t For this copious outline of GESTURE (taken from the Rev. J. Wood's valuable "Grammar of Elocution") the rhetorical student is mainly indebted to Messrs. Austin, Walker, and Smart; vide their respective works, namely, the "CHIRONOMIA," "ELEMENTS OF ELOCUTION," and "PRACTICE OF ELOCUTION."-ED. of "R. R."






The a has four sounds; as,

1 -The long slender English a, as in fåte, påper, tape, gråpe, crăpe, máze, &c.

2 -The long Italian a, as in får, få-ther, pa-på, ma-må, com-månd, &c. -The broad German a, as in fåll, wåll, wå-ter, åll, cåll, målt, &c. 4 -The short sound of the Italian a, as in fắt, mât, mâr-ry, hånd, &c.


The e has two sounds; as,

1 -The long e, as in mě, mě-tre, mědium, &c.

2 -The short e, as in mêt, lêt, gêt, sêt, &c.

The i has two sounds; as,

1 -The long dipthongal i, as in pine, gripe, stripe, &c. 2 -The short simple i, as in pin, tit-tle, dig, big.

The o has four sounds; as,

1 6-The long open o, as in no, note, nô-tice, more, door, &c. 2 8--The long close o, as in move, prove, dỏ, wolf, &c.

3 8-The long broad o, as in når, för, örb, cård, &c.


The short broad o, as in not, gốt, hôt, &c.

The u has three sounds; as,

1 -The long diphthongal sound of u, as in tůne, Căpid, căre, flåte, måte, &c.

2 -The short simple u, as in tåb, båt, cắt, &c.

3 -The middle or obtuse u, as in båll, fåll, påll, påsh, påt, &c.

8i-The long broad 8, and the short i, as in dil, böil, söil, &c. 3d-The long broad 8, and the middle obtuse ů, as in thỏů, pôånd, sound, &c.

Th-The acute or sharp th, as think, thin, thick, thought, thrash. TH-The grave or flat тH, as in THIS, Tнat, Tнough, Tнese.


THAT a correct delivery is an essential principle in oratory, we have no less weighty authority than that of Demosthenes. When that illustrious Athenian was asked the first three requisites in this fascinating art, he replied, that pronunciation was the first, and the second, and the third great requisite. By which we may understand (in addition to its original signification), not merely the right accentuation of individual words, but a proper enunciation of them in the delivery of a sermon from the pulpit, an oration in the senate, or a speech at the bar.

It is observed that the term Elocution originally signified the choice and disposition of words: and some of the best old English writers have used it in the same sense. Since the commencement of the eighteenth century, however, it has been scarcely every used, except to signify pronunciation, combining an accurate accentuation of words, taken individually, with a proper and harmonious delivery of them, when they are formed into sentences or a continued discourse.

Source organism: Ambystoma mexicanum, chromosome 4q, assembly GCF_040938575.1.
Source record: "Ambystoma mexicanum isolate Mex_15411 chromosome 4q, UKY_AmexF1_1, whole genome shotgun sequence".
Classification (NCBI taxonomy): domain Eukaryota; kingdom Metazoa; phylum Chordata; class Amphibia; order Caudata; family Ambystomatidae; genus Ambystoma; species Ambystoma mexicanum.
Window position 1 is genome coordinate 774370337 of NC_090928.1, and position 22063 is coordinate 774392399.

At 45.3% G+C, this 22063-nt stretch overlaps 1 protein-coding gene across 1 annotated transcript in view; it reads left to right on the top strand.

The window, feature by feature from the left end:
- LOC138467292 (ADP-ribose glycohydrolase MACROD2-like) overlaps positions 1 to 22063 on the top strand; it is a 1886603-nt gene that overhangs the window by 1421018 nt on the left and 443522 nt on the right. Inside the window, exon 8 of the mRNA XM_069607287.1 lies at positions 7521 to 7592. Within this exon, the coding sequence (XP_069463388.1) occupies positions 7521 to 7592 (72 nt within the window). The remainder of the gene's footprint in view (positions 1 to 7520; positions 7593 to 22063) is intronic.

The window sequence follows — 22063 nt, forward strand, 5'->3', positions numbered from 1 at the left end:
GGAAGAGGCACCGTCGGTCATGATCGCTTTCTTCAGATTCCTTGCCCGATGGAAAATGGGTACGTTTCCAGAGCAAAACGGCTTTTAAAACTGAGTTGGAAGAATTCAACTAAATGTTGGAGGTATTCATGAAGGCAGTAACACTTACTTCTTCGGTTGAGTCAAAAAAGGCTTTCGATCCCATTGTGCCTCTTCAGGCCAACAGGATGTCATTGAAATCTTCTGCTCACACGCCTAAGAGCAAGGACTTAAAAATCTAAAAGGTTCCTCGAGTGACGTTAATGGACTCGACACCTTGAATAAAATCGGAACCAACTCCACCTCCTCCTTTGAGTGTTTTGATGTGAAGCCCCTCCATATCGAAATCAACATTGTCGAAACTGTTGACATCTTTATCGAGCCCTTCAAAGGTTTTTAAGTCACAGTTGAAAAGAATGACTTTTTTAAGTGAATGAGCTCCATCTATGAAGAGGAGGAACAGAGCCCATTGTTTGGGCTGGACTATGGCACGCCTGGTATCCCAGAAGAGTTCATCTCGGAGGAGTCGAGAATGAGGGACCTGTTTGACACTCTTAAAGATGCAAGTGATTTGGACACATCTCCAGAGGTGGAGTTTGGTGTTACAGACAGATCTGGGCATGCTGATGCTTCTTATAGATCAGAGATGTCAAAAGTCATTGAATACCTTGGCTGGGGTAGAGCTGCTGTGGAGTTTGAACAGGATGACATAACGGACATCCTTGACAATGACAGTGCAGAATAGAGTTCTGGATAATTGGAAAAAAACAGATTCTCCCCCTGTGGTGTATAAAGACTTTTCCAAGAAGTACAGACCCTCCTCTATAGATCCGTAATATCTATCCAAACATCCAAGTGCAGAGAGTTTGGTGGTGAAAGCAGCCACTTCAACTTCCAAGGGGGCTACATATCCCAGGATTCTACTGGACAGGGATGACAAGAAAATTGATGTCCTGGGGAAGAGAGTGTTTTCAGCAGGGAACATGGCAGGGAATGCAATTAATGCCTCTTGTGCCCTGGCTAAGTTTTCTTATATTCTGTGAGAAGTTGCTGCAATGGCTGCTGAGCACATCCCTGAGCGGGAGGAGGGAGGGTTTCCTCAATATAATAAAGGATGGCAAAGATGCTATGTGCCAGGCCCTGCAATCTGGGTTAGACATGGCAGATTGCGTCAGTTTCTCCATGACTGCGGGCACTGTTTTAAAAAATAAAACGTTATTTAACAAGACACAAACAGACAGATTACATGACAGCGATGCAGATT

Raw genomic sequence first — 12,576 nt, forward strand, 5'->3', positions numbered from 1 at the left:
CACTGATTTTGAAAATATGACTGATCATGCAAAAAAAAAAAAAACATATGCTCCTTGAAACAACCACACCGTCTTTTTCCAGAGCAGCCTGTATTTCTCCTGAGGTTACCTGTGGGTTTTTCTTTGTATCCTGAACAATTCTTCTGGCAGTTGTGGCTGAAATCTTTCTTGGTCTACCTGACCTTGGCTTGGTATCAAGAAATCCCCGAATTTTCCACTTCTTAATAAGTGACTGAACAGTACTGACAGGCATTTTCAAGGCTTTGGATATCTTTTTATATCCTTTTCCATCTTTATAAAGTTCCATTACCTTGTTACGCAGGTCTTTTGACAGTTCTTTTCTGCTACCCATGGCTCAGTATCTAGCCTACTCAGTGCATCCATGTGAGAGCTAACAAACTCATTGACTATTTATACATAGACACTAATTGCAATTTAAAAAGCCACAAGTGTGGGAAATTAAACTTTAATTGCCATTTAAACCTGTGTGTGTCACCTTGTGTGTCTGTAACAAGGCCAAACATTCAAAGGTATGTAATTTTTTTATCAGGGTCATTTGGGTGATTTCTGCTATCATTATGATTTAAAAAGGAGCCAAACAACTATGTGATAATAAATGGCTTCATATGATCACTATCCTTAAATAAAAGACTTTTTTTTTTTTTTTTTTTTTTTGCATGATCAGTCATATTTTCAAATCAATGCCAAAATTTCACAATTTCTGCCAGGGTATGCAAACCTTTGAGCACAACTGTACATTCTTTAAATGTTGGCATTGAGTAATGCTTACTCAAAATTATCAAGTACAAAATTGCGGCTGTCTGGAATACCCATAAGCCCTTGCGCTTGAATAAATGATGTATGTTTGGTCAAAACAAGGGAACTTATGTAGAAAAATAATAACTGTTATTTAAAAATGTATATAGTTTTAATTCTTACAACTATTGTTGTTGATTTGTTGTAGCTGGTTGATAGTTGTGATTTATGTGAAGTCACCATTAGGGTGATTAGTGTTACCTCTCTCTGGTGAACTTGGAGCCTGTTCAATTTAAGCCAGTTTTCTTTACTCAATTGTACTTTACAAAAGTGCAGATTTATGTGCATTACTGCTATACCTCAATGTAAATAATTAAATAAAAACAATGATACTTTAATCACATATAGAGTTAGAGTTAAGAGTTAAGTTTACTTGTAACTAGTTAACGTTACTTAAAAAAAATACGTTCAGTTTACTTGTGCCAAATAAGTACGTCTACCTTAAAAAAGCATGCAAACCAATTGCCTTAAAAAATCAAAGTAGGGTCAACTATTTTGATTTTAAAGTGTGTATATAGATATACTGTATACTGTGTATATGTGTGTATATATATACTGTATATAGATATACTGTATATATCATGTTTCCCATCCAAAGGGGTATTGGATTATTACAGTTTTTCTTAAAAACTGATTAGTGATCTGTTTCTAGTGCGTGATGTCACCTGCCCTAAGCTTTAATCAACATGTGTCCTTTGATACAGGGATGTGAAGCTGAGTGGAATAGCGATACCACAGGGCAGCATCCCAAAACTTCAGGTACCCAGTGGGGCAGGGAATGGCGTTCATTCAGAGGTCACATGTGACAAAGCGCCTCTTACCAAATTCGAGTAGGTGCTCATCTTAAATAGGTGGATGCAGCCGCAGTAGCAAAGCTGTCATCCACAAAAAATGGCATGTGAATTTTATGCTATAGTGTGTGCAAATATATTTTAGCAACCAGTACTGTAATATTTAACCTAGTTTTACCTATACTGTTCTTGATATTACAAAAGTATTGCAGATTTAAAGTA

We are told that the French were the first who used it in this sense; Addison, and the purest of our writers since his time, have followed them; and as this signification is perfectly agreeable to the Latin original, and serves to distinguish oratorical from general pronunciation, the alteration may with great propriety be adopted.

That Elocution, in its modern acceptation, is an acquirement of considerable consequence, the history of literature will abundantly confirm. In almost every age and nation, where the efforts of literary genius have gained any ground, this art has been taught, and successfully cultivated.

Cicero justly observes, that address in speaking is highly useful, as well as ornamental, even in private life. This opinion seems perfectly reasonable; for though a want of capacity, or ability, may exclude the majority of people from sitting in Parliament, or appearing at the Bar, or in the Pulpit, does it follow that we should not learn to speak with propriety and elegance our native language?a language, in the opinion of the celebrated Mr. Sheridan, the component elements of which are so happily blended, and in such due proportion, as probably to exceed every other in the three great properties of speech, melody, harmony, and expression; and which alone resembles the ancient Greek, in uniting the three powers of strength, beauty, and grace.


« ՆախորդըՇարունակել »